Social network characteristics and body mass index in an elderly Korean population

Won Joon Lee, Yoosik Youm, Yumie Rhee, Yeong Ran Park, Sang Hui Chu, Hyeon Chang Kim

Research output: Contribution to journalArticle

10 Citations (Scopus)

Abstract

Objectives: Research has shown that obesity appears to spread through social ties. However, the association between other characteristics of social networks and obesity is unclear. This study aimed to identify the association between social network characteristics and body mass index (BMI, kg/m2) in an elderly Korean population. Methods: This cross-sectional study analyzed data from 657 Koreans (273 men, 384 women) aged 60 years or older who participated in the Korean Social Life, Health, and Aging Project. Network size is a count of the number of friends. Density of communication network is the number of connections in the social network reported as a fraction of the total links possible in the personal (ego-centric) network. Average frequency of communication (or meeting) measures how often network members communicate (or meet) each other. The association of each social network measure with BMI was investigated by multiple linear regression analysis. Results: After adjusting for potential confounders, the men with lower density (<0.71) and higher network size (4-6) had the higher BMI (β=1.089, p=0.037) compared to the men with higher density (>0.83) and lower size (1-2), but not in the women (p=0.393). The lowest tertile of communication frequency was associated with higher BMI in the women (β=0.885, p=0.049), but not in the men (p=0.140). Conclusions: Our study suggests that social network structure (network size and density) and activation (communication frequency and meeting frequency) are associated with obesity among the elderly. There may also be gender differences in this association.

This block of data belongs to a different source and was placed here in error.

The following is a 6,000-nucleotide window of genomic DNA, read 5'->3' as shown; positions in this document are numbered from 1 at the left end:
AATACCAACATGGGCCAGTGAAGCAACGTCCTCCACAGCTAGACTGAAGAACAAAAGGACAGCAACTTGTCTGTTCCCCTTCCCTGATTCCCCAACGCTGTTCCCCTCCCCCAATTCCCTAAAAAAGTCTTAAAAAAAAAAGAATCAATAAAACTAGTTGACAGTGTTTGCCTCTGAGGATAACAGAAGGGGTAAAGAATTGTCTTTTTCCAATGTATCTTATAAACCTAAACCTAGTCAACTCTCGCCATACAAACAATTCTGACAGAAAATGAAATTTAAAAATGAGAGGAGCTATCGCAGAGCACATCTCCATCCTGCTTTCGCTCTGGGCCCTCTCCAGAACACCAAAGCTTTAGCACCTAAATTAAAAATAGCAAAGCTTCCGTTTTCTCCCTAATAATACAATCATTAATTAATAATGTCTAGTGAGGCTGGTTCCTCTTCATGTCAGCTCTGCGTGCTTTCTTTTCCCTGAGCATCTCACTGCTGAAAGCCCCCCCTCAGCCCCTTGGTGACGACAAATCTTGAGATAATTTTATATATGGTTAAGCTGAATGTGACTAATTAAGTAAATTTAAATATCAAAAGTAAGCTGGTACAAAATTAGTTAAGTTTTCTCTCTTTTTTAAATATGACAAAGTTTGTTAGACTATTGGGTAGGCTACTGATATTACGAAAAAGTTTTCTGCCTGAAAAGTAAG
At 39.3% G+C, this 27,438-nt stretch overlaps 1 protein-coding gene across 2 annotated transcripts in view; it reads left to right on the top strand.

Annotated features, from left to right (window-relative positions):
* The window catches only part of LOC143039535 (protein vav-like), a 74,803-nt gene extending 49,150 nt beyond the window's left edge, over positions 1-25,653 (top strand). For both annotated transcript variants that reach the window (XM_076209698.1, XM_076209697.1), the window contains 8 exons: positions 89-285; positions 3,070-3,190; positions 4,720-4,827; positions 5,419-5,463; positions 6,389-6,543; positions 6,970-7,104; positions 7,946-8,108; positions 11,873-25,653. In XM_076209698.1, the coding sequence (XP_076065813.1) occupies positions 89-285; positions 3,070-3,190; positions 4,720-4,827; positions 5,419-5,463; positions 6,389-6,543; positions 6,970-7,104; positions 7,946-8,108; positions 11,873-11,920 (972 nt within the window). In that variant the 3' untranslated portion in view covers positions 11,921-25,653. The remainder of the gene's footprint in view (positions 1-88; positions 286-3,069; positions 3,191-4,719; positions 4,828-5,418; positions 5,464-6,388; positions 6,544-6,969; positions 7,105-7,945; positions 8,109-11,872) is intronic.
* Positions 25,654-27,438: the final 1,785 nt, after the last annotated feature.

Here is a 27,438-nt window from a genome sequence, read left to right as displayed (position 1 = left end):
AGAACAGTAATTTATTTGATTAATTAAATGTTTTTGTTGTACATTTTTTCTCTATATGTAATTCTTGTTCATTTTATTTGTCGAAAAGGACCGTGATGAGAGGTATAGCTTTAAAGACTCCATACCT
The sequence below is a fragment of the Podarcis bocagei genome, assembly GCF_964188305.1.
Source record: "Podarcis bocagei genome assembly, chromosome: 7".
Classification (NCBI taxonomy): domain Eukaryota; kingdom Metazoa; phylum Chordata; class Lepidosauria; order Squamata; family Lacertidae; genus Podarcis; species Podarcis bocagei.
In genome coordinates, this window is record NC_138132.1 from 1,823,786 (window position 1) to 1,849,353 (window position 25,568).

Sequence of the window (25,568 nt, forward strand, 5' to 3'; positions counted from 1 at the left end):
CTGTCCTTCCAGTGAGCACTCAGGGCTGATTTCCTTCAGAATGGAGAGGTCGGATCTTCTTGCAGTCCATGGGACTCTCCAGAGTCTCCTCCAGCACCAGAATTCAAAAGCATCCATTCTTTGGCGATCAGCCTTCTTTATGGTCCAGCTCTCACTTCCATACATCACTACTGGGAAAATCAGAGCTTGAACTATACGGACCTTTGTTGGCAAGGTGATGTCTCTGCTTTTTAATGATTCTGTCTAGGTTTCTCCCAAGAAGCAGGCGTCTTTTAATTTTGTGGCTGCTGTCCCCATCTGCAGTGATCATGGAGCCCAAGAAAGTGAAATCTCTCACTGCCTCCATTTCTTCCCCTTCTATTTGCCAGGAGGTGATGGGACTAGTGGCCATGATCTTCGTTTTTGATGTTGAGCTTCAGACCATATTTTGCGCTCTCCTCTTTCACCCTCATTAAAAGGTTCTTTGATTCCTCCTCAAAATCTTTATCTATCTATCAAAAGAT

Original languageEnglish
Pages (from-to)336-345
Number of pages10
JournalJournal of Preventive Medicine and Public Health
Volume46
Issue number6
DOIs
Publication statusPublished - 2013 Nov

All Science Journal Classification (ASJC) codes

  • Public Health, Environmental and Occupational Health

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